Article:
Despite constant attempts by analysts and the media to complicate the basics of investing, there are only three ways a stock can create value for shareholders:
- Earnings growth.
- Changes in valuation multiples.
In this series, we drill down on one company's returns to see how each of those three has played a role over the past decade. Step on up, Union Pacific
Union Pacific shares returned 329% over the last decade. How'd they get there?
Dividends were a big boost. Without dividends, shares returned 261% over the last 10 years.
Earnings growth was incredibly strong. Union Pacific's normalized earnings per share grew 12.7% per year from 2001 until today. That's about double the market average -- an earnings boon shared by other railroads like CSX
Railroads -- now that's an example of changing our minds. Warren [Buffett] and I have hated railroads our entire life. They're capital-intensive, heavily unionized, with some make-work rules, heavily regulated, and long competed with a comparative disadvantage vs. the trucking industry, which has a very efficient method of propulsion (diesel engines) and uses free public roads. Railroads have long been a terrible business and have been lousy for investors.
We did finally change our minds and invested. We threw out our paradigms, but did it too late. We should have done it two years ago, but we were too stupid to do it at the most ideal time.
There's a German saying: Man is too soon old and too late smart. We were too late smart. We finally realized that railroads now have a huge competitive advantage, with double stacked railcars, guided by computers, moving more and more production from China, etc. They have a big advantage over truckers in huge classes of business.
Back to business. Have a look at Union Pacific's valuation multiple:
Source: S&P Capital IQ.
This is interesting. Union Pacific's P/E ratio has stayed in a fairly tight range over the last 10 years. That's rare. Most large-cap stocks were overvalued 10 years ago, and have seen their P/E ratios drop considerably ever since. Indeed, a fairly large group of stocks achieved earnings growth similar to Union Pacific's over the last decade yet saw shareholder returns go nowhere. The reason Union Pacific shareholders didn't suffer a similar fate was because shares were reasonably valued 10 years ago. It can't be repeated enough: Starting valuations determine future returns.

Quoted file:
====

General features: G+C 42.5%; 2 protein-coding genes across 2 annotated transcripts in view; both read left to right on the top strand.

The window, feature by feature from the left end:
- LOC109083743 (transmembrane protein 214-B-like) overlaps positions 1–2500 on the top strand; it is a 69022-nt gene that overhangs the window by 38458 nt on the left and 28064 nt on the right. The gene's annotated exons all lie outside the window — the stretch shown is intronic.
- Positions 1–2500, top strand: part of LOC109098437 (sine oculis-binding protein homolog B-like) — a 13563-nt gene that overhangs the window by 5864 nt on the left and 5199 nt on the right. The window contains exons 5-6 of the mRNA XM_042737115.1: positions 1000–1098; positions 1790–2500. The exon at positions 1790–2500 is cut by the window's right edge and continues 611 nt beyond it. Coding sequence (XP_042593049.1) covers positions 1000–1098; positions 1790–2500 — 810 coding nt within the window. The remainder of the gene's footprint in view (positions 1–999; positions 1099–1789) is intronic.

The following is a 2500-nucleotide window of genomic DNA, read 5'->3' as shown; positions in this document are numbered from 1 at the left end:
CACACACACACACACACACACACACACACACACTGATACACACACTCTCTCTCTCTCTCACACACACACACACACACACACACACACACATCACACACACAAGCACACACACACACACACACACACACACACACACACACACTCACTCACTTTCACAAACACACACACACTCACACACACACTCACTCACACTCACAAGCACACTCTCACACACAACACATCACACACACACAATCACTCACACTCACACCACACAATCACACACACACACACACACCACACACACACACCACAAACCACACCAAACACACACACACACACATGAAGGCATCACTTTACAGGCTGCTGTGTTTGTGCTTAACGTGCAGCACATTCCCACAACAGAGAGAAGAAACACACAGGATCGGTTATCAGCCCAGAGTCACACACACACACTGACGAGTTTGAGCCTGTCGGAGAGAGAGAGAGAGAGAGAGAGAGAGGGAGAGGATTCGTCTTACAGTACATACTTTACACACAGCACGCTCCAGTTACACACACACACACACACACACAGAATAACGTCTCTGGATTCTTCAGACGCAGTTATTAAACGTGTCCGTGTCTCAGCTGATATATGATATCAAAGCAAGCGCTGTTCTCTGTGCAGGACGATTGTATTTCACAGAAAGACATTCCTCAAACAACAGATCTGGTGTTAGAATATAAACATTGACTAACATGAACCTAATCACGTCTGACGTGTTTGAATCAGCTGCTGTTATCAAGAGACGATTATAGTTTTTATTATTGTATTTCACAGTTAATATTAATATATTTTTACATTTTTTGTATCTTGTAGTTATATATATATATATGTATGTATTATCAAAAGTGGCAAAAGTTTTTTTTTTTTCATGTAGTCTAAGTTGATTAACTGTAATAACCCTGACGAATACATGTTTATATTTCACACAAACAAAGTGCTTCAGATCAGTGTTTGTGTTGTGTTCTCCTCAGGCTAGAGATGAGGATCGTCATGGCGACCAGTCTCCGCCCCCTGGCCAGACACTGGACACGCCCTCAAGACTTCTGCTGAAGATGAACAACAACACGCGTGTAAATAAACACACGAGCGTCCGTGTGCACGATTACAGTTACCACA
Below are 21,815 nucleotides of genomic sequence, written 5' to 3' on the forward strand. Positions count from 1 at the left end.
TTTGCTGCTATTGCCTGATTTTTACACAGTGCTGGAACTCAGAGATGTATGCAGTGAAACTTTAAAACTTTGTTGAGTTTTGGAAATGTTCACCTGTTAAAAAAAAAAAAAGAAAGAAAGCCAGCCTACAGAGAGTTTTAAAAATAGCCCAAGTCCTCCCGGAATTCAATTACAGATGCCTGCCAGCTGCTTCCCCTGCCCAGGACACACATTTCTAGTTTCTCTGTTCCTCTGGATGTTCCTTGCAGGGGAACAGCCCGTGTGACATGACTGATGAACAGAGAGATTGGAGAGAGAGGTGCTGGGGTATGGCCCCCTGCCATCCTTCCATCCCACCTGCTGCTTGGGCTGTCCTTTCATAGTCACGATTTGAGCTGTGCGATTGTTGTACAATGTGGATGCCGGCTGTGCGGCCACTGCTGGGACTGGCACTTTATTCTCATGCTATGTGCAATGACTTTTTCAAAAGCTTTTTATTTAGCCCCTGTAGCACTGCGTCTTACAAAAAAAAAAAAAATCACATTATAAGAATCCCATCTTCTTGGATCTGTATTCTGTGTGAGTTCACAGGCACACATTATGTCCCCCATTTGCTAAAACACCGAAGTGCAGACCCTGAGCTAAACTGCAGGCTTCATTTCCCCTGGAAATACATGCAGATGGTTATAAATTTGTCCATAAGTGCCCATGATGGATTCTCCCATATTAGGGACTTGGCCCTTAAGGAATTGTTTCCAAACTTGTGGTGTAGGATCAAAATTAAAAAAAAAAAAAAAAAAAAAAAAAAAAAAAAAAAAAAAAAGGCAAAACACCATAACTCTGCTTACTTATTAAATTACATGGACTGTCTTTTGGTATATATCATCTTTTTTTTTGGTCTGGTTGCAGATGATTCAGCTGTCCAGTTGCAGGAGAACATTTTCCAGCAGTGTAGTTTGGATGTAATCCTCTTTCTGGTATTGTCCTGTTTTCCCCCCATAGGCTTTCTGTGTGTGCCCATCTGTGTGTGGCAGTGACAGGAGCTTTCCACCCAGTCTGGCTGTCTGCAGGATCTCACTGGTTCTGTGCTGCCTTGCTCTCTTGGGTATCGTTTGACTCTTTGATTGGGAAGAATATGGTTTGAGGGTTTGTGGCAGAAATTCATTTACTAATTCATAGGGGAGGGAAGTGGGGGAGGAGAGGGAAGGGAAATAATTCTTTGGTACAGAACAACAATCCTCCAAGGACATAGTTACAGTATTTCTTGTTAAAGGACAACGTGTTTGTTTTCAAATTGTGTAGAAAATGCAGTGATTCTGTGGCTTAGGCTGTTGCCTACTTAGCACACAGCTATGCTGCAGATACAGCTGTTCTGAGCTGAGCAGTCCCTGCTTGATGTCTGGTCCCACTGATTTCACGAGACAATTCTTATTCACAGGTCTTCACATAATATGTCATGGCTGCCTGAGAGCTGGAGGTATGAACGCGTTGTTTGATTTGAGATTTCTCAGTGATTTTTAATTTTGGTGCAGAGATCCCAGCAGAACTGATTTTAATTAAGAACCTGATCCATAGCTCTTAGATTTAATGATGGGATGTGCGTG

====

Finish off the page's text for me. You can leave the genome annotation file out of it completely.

Why is this stuff worth paying attention to? It's important to know not only how much a stock has returned, but where those returns came from. Sometimes earnings grow, but the market isn't willing to pay as much for those earnings. Sometimes earnings fall, but the market bids shares higher anyway. Sometimes both earnings and earnings multiples stay flat, but a company generates returns through dividends. Sometimes everything works together, and returns surge. Sometimes nothing works and they crash. All tell a different story about the state of a company. Not knowing why something happened can be just as dangerous as not knowing that something happened at all.
- Add Union Pacific to My Watchlist.
Fool contributor Morgan Housel owns shares of Berkshire Hathaway. Follow him on Twitter @TMFHousel. The Motley Fool owns shares of Berkshire Hathaway. Motley Fool newsletter services have recommended buying shares of Berkshire Hathaway. Try any of our Foolish newsletter services free for 30 days. We Fools may not all hold the same opinions, but we all believe that considering a diverse range of insights makes us better investors. The Motley Fool has a disclosure policy.